Lincoln Center Dancers

Unfortunately, I didn’t have anything planned after that so I just took the subway back downtown to Times Square. It was way too hot to be running all around town. I went to The Drama Book Shop and bought a couple of books by Adam Rapp, a well known playwright. Most people probably don’t know who the hell Adam Rapp is. However the New York Times theater critic Charles Isherwood has refused to review any more of his plays and this has given him a kind of fame. For the rest of the trip I just wandered around the theater district taking even more photos of Broadway theaters. I noticed a very heavy police presence in the West 42nd Street area but I didn’t see anything going on. I bought a lot of cold drinks to keep myself hydrated. I didn’t spend much money on this trip because I didn’t go to a formal restaurant but I did buy lots of liquids. There was a brief thunderstorm with some heavy rain which provided the only justification for carrying around an umbrella all day long. I did discover that the Booth Theater will be showing Tennessee William’s The Glass Menagerie. That is one of my favorite plays so I’m tempted to splurge on a Broadway ticket for that. My next trip to New York City will be on August 10th. I plan to see a NYC Fringe Festival play entitled Manic Pixie Dream Girl: A Graphic Novel Play because there is an Noon matinee.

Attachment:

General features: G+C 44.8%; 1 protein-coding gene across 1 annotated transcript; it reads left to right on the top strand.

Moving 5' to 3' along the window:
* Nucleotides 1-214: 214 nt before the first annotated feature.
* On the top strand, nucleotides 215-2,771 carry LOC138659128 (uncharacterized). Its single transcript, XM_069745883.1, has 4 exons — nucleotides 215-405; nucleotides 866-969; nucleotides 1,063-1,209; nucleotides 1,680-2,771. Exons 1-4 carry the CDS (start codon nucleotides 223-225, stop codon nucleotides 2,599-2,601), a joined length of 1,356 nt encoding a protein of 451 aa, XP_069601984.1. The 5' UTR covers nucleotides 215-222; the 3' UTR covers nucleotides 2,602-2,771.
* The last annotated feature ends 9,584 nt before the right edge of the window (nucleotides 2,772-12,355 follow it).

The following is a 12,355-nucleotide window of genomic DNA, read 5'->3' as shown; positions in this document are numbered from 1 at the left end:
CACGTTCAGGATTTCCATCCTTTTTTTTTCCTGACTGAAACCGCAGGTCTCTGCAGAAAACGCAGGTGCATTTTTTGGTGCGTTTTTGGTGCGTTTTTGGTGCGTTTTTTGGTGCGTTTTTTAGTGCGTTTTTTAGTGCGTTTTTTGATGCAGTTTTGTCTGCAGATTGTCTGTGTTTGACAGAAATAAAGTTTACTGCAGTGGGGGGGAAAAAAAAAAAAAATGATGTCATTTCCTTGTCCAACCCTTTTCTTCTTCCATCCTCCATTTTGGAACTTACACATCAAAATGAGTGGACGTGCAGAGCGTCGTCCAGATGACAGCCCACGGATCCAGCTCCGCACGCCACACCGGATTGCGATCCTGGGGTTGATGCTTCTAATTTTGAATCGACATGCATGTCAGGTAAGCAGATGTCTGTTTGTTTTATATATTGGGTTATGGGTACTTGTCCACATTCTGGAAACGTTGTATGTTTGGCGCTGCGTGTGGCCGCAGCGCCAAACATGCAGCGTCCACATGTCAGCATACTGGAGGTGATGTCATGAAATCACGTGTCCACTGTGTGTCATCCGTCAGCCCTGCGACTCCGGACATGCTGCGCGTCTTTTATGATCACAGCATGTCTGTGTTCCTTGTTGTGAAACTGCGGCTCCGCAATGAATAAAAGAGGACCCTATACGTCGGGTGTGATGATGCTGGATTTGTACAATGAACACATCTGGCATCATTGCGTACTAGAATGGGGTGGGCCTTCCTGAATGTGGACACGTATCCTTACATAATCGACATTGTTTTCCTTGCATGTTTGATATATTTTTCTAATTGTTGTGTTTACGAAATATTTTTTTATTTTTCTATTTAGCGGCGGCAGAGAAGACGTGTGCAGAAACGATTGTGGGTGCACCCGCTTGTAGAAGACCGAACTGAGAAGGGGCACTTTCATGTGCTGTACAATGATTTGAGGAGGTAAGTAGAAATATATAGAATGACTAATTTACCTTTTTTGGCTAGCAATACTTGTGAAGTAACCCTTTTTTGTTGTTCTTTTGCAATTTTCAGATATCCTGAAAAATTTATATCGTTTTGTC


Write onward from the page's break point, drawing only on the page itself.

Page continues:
Library for the Performing Arts